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Fiji will be launching its Low Emission Development Strategy in Katowice, Poland during the 24th Conference of the Parties to the UN Framework Convention on Climate Change.
Currently underway, the two week conference opened with the handover of the UNFCCC COP Presidency from Fiji to Poland. Yet as Fiji’s Prime Minister, Josaia Voreqe Bainimarama stated while their Presidency may have come to an end, Fiji is determined to be at the cutting edge of the fight against climate change.
“We nevertheless believe that we must lead the world by example. So my government has approved a Low Emission Development Strategy that will make us the 11th nation to have submitted such a plan to the UN in line with Article 4 of the Paris Agreement,” said Prime Minister Bainimarama in his statement to the High Level Plenary at COP24.
“This strategy is ambitious, inclusive and comprehensive, with a broad range of initiatives that promote sustainable growth and long-term de-carbonisation of the Fijian economy. A major area of focus is the energy sector and achieving reductions in carbon emissions in land transport, maritime transport and domestic aviation.”
Fiji is one of the first two nations, the other being the Republic of the Marshall Islands, to commit to raising the ambition of their Nationally Determined Contributions (NDC’s) by 2020. Fiji also aims to reach net zero emissions by mid-century. NDCs are the national climate plans that outline climate action including targets, policies and measures to be undertaken to contribute to global climate action.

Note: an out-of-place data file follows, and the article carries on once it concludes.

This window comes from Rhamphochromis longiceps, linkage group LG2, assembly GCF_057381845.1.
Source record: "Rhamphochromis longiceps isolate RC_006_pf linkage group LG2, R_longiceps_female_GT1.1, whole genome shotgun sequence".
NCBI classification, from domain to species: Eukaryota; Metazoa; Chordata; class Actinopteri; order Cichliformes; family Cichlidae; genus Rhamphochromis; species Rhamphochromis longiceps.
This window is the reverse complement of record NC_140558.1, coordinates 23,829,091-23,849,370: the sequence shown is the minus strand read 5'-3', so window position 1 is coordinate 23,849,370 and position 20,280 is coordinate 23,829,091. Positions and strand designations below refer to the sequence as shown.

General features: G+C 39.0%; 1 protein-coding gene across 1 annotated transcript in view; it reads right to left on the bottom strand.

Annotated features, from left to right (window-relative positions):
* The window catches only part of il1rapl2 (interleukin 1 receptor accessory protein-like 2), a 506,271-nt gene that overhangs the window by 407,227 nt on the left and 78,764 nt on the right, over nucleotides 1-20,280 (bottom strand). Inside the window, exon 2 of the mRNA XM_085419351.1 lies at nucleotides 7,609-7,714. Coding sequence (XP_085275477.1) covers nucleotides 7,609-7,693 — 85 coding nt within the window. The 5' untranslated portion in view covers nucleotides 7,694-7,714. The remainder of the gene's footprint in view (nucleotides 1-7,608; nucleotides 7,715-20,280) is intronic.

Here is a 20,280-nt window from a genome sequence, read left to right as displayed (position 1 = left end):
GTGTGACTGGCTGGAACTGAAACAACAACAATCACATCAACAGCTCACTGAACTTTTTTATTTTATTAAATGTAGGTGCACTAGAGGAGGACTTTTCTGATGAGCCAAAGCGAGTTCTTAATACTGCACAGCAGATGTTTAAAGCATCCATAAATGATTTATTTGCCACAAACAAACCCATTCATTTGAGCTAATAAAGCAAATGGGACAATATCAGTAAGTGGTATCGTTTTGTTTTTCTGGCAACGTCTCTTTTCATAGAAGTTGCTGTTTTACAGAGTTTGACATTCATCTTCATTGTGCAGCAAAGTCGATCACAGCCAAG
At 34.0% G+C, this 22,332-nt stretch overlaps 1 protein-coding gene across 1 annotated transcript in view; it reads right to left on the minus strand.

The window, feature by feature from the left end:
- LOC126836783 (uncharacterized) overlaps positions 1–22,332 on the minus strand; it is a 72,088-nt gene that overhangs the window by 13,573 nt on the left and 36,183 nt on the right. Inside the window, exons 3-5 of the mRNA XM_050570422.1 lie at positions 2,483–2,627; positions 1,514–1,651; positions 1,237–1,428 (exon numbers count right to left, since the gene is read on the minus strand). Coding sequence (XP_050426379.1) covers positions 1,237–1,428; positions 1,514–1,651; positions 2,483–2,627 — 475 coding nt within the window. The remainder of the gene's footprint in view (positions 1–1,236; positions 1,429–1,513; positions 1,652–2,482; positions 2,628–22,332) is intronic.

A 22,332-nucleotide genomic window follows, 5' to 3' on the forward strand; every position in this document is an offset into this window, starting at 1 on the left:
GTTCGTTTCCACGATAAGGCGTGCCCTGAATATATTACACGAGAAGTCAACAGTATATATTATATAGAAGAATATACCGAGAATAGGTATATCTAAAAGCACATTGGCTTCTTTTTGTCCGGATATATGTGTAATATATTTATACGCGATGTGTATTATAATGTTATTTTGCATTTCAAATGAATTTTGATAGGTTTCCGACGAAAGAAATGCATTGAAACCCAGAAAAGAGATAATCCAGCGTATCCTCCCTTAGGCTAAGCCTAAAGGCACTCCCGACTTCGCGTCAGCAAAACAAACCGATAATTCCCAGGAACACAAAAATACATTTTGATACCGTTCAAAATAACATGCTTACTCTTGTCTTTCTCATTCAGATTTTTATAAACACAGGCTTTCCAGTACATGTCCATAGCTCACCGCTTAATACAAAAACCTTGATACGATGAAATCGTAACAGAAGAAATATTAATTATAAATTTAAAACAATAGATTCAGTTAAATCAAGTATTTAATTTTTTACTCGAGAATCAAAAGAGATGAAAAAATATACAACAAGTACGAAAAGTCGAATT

“We are appealing to all nations to do the same.”
Fiji is also the first Small Islands Developing State to include wetlands in their Low Emissions Development Strategy which will help preserve and restore mangroves in Fiji, which also contribute to the wellbeing of coastal communities.
Mangroves presently cover 0.7% of the global land surface. Carbon emissions from mangrove deforestation form up to 10% of global deforestation emissions, while healthy mangroves export 10% of particulate terrestrial carbon to the ocean.
The Pacific islands have 3% of the global mangrove area.
“We will need greater ambition, greater investment and greater action from all countries if we are to, as we must, limit average global warming to 1.5 degrees above the pre-industrial age.
Fiji will do its part, others must too.”
Fiji will launch its Low Emission Development Strategy on 13 December at the Pacific and Koronivia Pavilion during a special event.
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